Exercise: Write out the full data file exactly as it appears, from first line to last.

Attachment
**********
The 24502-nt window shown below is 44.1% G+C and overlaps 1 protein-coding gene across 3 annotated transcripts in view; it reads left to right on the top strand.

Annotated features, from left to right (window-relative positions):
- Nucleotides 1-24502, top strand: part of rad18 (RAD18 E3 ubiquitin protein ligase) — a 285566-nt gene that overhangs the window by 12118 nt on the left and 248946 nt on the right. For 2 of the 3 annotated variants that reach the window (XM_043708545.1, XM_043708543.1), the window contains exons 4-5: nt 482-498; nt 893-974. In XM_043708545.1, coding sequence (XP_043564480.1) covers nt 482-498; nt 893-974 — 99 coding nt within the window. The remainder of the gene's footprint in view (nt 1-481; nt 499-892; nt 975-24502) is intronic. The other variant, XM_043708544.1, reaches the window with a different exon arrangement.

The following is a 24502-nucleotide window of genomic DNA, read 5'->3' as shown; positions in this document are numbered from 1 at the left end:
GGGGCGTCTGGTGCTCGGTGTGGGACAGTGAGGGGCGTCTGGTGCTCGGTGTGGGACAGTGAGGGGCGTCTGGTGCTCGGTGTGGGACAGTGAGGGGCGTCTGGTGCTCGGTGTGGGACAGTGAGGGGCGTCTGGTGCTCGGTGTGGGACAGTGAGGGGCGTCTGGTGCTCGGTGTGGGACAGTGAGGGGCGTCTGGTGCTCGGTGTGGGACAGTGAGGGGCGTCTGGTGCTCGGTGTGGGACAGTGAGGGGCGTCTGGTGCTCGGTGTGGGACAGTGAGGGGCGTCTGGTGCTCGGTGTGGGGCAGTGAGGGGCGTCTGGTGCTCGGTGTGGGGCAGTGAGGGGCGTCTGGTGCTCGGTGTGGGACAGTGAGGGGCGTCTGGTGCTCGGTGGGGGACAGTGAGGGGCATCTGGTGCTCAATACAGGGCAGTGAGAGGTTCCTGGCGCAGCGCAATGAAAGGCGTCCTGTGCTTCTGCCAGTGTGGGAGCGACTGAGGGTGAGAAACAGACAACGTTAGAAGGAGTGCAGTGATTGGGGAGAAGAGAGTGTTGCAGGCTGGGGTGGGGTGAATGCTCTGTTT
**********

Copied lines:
The 24502-nt window shown below is 44.1% G+C and overlaps 1 protein-coding gene across 3 annotated transcripts in view; it reads left to right on the top strand.

Annotated features, from left to right (window-relative positions):
- Nucleotides 1-24502, top strand: part of rad18 (RAD18 E3 ubiquitin protein ligase) — a 285566-nt gene that overhangs the window by 12118 nt on the left and 248946 nt on the right. For 2 of the 3 annotated variants that reach the window (XM_043708545.1, XM_043708543.1), the window contains exons 4-5: nt 482-498; nt 893-974. In XM_043708545.1, coding sequence (XP_043564480.1) covers nt 482-498; nt 893-974 — 99 coding nt within the window. The remainder of the gene's footprint in view (nt 1-481; nt 499-892; nt 975-24502) is intronic. The other variant, XM_043708544.1, reaches the window with a different exon arrangement.

The following is a 24502-nucleotide window of genomic DNA, read 5'->3' as shown; positions in this document are numbered from 1 at the left end:
GGGGCGTCTGGTGCTCGGTGTGGGACAGTGAGGGGCGTCTGGTGCTCGGTGTGGGACAGTGAGGGGCGTCTGGTGCTCGGTGTGGGACAGTGAGGGGCGTCTGGTGCTCGGTGTGGGACAGTGAGGGGCGTCTGGTGCTCGGTGTGGGACAGTGAGGGGCGTCTGGTGCTCGGTGTGGGACAGTGAGGGGCGTCTGGTGCTCGGTGTGGGACAGTGAGGGGCGTCTGGTGCTCGGTGTGGGACAGTGAGGGGCGTCTGGTGCTCGGTGTGGGACAGTGAGGGGCGTCTGGTGCTCGGTGTGGGGCAGTGAGGGGCGTCTGGTGCTCGGTGTGGGGCAGTGAGGGGCGTCTGGTGCTCGGTGTGGGACAGTGAGGGGCGTCTGGTGCTCGGTGGGGGACAGTGAGGGGCATCTGGTGCTCAATACAGGGCAGTGAGAGGTTCCTGGCGCAGCGCAATGAAAGGCGTCCTGTGCTTCTGCCAGTGTGGGAGCGACTGAGGGTGAGAAACAGACAACGTTAGAAGGAGTGCAGTGATTGGGGAGAAGAGAGTGTTGCAGGCTGGGGTGGGGTGAATGCTCTGTTT